At a glance
By Linda Moon
Can’t focus? Feel frazzled? You are not alone. According to a study by the Technical University of Denmark, our attention span is decreasing.
Using historical data from Twitter, Google Books, Google Trends, Reddit and movie ticket sales, researchers have discovered that, over time, popular cultural items such as books, movies and social media topics have started to command less and less public attention.
They blame this largely on the rapid evolution of information channels and content to engage with, while our attention spans have decreased.
Social commentator Johann Hari, author of the book Stolen Focus: Why You Can’t Pay Attention, describes the issue as an “epidemic” and a “crisis”.
While typically viewed as a problem affecting young people, issues with attention span and focus are plaguing a growing number of adults.
How concerned should we be?
The high cost at work
According to Clare Mann, organisational psychologist, author and communication expert, poor attention and focus undermine productivity and performance.
They commonly manifest as mistakes, forgetfulness and the need to redo work. Tasks consequently take longer, increasing work hours.
Where a person’s work requires a high level of sustained focus, such as reading critical documents like government policy, the inability to focus can prove exhausting, Mann says.
“If you can’t focus, you’re going to have to keep doing it.” This can trigger mental exhaustion and burnout.
Stress, which typically occurs when we can’t concentrate, also shuts down our creative brain.
“When we’re in fight/flight, we don’t get those moments of inspiration, because we need our mind to be clear,” Mann says.
This explains why creative inspiration often happens when we’re most relaxed – on holidays or in the shower.
According to Mann, by interfering with our “flow state” – when we immerse ourselves in a task and become lost in it – inattention diminishes our sense of accomplishment, purpose and enjoyment in work.
In roles requiring attention to detail and being a trusted adviser, mistakes or delayed work may also have negative consequences for work relationships, Mann says.
The personal cost of lost focus
At a deeper level, lost focus saps our lives of meaning and joy, according to Hari. For instance, people who multi-task at dinner report tasting their food less and reduced enjoyment spending time with their dinner companions.
In short, we must be present to savour the moment.
Lack of presence in our relationships also reduces their quality, Mann points out. When severe, this can result in disassociation.
Alarmingly, untreated Attention-Deficit Hyperactivity Disorder (ADHD) – the most studied attention problem – is associated with a higher risk of low academic and employment attainment, employment dismissal, low self-esteem, substance abuse, anxiety, depression, traffic violations and traffic accidents, criminal behaviour and social problems.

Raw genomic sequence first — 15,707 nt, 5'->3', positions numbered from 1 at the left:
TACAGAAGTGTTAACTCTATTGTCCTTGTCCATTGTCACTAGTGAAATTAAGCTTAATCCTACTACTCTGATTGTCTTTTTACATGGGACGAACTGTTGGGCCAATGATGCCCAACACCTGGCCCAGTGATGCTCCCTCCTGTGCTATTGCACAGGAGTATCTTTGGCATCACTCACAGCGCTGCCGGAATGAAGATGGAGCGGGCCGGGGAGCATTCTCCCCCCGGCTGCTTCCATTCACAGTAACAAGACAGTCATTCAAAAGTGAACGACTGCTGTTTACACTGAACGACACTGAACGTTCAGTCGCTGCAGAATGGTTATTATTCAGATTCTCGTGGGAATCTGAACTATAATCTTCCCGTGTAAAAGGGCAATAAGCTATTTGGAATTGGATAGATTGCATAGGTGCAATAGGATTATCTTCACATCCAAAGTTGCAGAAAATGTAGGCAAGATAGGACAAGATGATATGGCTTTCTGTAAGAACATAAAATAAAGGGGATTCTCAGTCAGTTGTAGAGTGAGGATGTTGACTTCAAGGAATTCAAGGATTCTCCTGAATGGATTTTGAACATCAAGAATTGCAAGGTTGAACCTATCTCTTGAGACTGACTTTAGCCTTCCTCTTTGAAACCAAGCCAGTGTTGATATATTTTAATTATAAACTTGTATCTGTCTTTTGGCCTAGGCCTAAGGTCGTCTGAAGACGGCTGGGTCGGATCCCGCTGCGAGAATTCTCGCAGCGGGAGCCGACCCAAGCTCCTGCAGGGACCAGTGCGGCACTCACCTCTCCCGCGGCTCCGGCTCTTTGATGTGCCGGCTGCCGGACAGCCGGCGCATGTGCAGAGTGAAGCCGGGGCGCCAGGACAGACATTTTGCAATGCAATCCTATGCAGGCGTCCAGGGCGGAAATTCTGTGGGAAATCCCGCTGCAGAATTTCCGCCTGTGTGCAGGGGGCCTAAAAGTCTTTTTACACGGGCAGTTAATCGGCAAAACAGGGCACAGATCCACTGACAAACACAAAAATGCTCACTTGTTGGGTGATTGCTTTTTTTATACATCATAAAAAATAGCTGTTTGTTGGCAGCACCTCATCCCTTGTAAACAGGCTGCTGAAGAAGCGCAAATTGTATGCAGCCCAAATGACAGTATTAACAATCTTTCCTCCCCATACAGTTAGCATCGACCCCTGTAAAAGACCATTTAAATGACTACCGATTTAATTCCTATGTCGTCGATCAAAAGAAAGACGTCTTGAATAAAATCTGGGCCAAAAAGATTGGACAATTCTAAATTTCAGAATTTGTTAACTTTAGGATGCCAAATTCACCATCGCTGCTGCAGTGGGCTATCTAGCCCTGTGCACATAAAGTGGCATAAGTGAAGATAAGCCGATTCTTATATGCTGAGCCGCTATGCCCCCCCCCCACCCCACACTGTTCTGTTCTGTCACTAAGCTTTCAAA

“Think of it like a continuum,” Mann says.
“On one level, it’s inconsequential if people can’t focus. You can go back and read a page. If you’re on the motorway or operating machinery and you lose attention, it could be life-threatening.”
Key factors behind the attention deficit
Far from being an individual problem, inattention is a widespread social phenomenon and the outcome of invasive tech and deliberate corporate hijacking of our headspace, Hari argues.
Other key factors that contribute to our diminished attention spans include stress, poor eating habits, poor quality sleep, mental and physical exhaustion, indoor confinement and chemical pollution, as well as the speed and overstimulation of modern life, according to Hari.
Signs and symptoms
The inability to focus may be cast as attention deficit disorder, ADHD, forgetfulness, digital dementia, brain fog syndrome and more, but the commonality between these labels is the inability to stay focused on a single thing.
According to Mann, key signs of attention issues include lack of presence, constantly switching between tasks, distraction, forgetfulness and procrastination.
These inevitably lead to lost productivity and failure to achieve goals.
Fatigue, stress, adrenal burnout and feeling overwhelmed can also relate to attention issues, Mann says.
The frustration and agitation of trying to focus, albeit unsuccessfully, can cause us to pump out cortisol and adrenaline, even from just getting behind in our to-do list.
Reclaim your focus
The starting point is becoming aware of what is stealing your attention. Most often, the culprit is technology.
Smartphone users touch their phones, on average, a whopping 2617 times a day, says Hari.
“People have to learn to tame tech,” Mann says.
This includes deleting unnecessary apps, using physical documents and books as much as possible and removing distractions and external triggers at work.
Prioritise, mono-task and chunk your time, she says.
Another technique is to know and harness your “Einstein window” – the time you are most productive – to maximise the flow state.
If monotonous tasks cause your mind to wander, Mann suggests interspersing them with more engaging activities.
You can also take short breaks in nature. Multiple studies show that nature and movement can rejuvenate concentration. Meditation also enhances cognition.
Hari emphasises the importance of sleep, exercise, healthy food, making time for meaningful activities, having space for our mind to wander freely, avoiding chemical exposure and reducing work hours to minimise stress.
It's about checking in – paying attention is an ongoing battle.